Melendez Diaz v. Massachusetts -- CAN BAD LAB RESULTS ALWAYS BE USED AGAINST YOU?
Held: The admission of the certificates violated petitioner’s SixthAmendment right to confront the witnesses against him. Pp. 3–23. (a) Under Crawford, a witness’s testimony against a defendant isinadmissible unless the witness appears at trial or, if the witness isunavailable, the defendant had a prior opportunity for cross-examination. 541 U. S., at 54. The certificates here are affidavits, which fall within the “core class of testimonial statements” covered by the Confrontation Clause, id., at 51. They asserted that the sub-stance found in petitioner’s possession was, as the prosecutionclaimed, cocaine of a certain weight—the precise testimony the ana-lysts would be expected to provide if called at trial. Not only were the certificates made, as Crawford required for testimonial statements,“under circumstances which would lead an objective witness rea-sonably to believe that the statement would be available for use at alater trial,” id., at 52, but under the relevant Massachusetts law their sole purpose was to provide prima facie evidence of the substance’s composition, quality, and net weight. Petitioner was entitled to “be confronted with” the persons giving this testimony at trial. Id., at 54.
If It Looks LIke Cocaine, Must It Be Cocaine?A KMart employee was observed stepping out of the store on numerous occasions to meet a blue sedan. An informant at the store felt the activity was suspicious. Surveillance was set up, and the employee was stopped and searched after stepping out to said sedan. The search gleaned three plastic bags containing a white powdery substance. A subsequent search of the vehicle gleaned 19 small bags in the vehicle.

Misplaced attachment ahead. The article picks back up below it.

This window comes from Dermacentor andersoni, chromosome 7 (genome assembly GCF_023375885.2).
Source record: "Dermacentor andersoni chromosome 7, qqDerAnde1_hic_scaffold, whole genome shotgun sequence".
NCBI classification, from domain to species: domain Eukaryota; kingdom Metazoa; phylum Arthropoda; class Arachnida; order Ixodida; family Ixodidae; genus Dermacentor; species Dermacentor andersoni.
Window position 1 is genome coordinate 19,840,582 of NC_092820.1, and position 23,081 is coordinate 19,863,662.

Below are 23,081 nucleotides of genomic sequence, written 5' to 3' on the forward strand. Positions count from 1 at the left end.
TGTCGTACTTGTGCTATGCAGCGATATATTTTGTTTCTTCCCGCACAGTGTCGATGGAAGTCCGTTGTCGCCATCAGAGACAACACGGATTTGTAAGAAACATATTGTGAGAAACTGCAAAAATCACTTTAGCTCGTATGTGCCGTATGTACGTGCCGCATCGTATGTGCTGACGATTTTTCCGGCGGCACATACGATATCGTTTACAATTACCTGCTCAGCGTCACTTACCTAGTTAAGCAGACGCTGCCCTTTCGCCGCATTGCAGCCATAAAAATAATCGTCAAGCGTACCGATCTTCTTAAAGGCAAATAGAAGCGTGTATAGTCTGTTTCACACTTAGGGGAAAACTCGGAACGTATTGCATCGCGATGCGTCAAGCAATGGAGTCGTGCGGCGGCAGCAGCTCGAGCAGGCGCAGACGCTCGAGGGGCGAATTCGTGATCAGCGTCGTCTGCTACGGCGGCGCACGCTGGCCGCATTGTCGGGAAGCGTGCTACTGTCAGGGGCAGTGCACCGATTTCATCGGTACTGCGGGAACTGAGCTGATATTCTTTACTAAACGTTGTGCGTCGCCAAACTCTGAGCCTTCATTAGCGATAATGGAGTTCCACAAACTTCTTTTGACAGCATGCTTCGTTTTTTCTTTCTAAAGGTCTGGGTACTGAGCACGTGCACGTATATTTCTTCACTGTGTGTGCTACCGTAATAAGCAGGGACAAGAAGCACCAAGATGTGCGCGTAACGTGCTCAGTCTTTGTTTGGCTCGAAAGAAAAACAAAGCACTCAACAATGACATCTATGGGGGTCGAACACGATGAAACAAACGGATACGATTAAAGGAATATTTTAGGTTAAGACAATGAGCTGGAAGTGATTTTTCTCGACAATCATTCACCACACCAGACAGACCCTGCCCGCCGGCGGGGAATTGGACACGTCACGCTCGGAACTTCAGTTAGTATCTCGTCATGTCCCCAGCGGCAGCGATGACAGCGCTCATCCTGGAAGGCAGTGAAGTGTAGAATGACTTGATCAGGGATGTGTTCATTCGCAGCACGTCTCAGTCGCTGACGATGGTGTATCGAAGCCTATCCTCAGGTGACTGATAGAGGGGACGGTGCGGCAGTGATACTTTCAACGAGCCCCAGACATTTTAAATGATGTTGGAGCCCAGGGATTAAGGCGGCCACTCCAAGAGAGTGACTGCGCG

"Melendez-Diaz was charged with distributing cocaine and with trafficking in cocaine in an amount between 14 and 28 grams. Ch. 94C, **32A, 32E(b)(1). At trial, the prosecution placed into evidence the bags seized from Wright and from the police cruiser. It also submitted three *certificates of analysis* showing the results of the forensic analysis performed on the seized substances. The certificates reported the weight of the seized bags and stated that the bags *[h]a[ve] been examined with the following results: The substance was found to contain: Cocaine.* App. to Pet. for Cert. 24a, 26a, 28a. The certificates were sworn to before a notary public by analysts at the State Laboratory Institute of the Massachusetts Department of Public Health, as required under Massachusetts law. Mass. Gen. Laws, ch. 111, *13.
Petitioner objected to the admission of the certificates, asserting that our Confrontation Clause decision in Craw-ford v. Washington, 541 U. S. 36 (2004), required the analysts to testify in person. The objection was overruled, and the certificates were admitted pursuant to state law as *prima facie evidence of the composition, quality, and the net weight of the narcotic . . . analyzed.* Mass. Gen. Laws, ch. 111, *13."
Right to Confront WitnessesThe Sixth Amendment to the United States Constitution, is made applicable to the States pursuant to the Fourteenth Amendment, Pointer v. Texas, 380 U. S. 400, 403 (1965), provides that *[i]n all criminal prosecutions, the accused shall enjoy the right . . . to be confronted with the witnesses against him.*